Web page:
OMAP (Open Multimedia Applications Platform) is a series of image/video processors developed by Texas Instruments. They are a category of proprietary system on chips (SoCs) for portable and mobile multimedia applications. OMAP devices generally include a general-purpose ARM architecture processor core plus one or more specialized co-processors. Earlier OMAP variants commonly featured a variant of the Texas Instruments TMS320 series digital signal processor.
The platform was created after December 12, 2002, as STMicroelectronics and Texas Instruments jointly announced an initiative for Open Mobile Application Processor Interfaces (OMAPI) intended to be used with 2.5 and 3G mobile phones, that were going to be produced during 2003. (This was later merged into a larger initiative and renamed the MIPI Alliance.) The OMAP was Texas Instruments‘ implementation of this standard. (The STMicroelectronics implementation was named Nomadik.)
On September 26, 2012, Texas Instruments announced that they would wind down their operations in smartphone and tablet oriented OMAP chips and instead focus on embedded platforms. The fate of OMAP therefore remains uncertain. On November 14, 2012, Texas Instruments announced that they would cut 1,700 jobs due to its shift from mobile to embedded platforms.
The OMAP family consists of three product groups classified by performance and intended application:
Further, two main distribution channels exist, and not all parts are available in both channels. The genesis of the OMAP product line is from partnership with cell phone vendors, and the main distribution channel involves sales directly to such wireless handset vendors. Parts developed to suit evolving cell phone requirements are flexible and powerful enough to support sales through less specialized catalog channels; some OMAP 1 parts, and many OMAP 3 parts, have catalog versions with different sales and support models. Parts that are obsolete from the perspective of handset vendors may still be needed to support products developed using catalog parts and distributor-based inventory management.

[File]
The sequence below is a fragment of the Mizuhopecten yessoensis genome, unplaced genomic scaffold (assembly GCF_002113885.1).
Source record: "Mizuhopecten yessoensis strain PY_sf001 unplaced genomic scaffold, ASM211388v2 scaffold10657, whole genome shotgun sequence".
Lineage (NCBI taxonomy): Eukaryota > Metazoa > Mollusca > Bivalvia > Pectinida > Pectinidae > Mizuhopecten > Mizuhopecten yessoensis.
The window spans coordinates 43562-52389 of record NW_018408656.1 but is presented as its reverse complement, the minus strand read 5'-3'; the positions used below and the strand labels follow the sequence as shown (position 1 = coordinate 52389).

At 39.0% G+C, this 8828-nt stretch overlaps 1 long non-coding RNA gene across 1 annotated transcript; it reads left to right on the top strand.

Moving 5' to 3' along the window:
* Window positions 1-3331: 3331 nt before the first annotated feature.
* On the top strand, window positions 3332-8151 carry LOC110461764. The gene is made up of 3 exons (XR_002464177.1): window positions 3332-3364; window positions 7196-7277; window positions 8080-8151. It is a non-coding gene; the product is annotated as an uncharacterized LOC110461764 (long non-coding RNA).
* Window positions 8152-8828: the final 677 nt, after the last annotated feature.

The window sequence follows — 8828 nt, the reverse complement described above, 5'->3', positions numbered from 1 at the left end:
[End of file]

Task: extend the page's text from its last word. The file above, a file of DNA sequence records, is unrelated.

Recently, the catalog channels have received more focus, with OMAP35x and OMAP-L13x parts being marketed for use with various applications where capable and power-efficient processors are useful.
These are parts originally intended for use as application processors in smartphones, with processors powerful enough to run significant operating systems (such as Linux, Android or Symbian), support connectivity to personal computers, and support various audio and video applications.
The OMAP 1 family started with a TI-enhanced ARM core, and then changed to a standard ARM926 core. It included many variants, most easily distinguished according to manufacturing technology (130 nm except for the OMAP171x series), CPU, peripheral set, and distribution channel (direct to large handset vendors, or through catalog-based distributors). In March 2009, the OMAP1710 family chips are still available to handset vendors.
Products using OMAP 1 processors include hundreds of cell phone models, and the Nokia 770 Internet tablets.
These parts were only marketed to handset vendors. Products using these include both Internet tablets and mobile phones:
The 3rd generation OMAP, the OMAP 3 is broken into 3 distinct groups: the OMAP34x, the OMAP35x, and the OMAP36x. OMAP34x and OMAP36x are distributed directly to large handset (such as cell phone) manufacturers. OMAP35x is a variant of OMAP34x intended for catalog distribution channels. The OMAP36x is a 45 nm version of the 65 nm OMAP34x with higher clock speed.
The OMAP 3611 found in devices like the Bookeen’s Cybook Odyssey is a licensed crippled version of the OMPA 3621, both are the same silicon (as marking are the same) but officially the 3611 was sold to be only able to drive e-Ink screen and does not have access to IVA & DSP.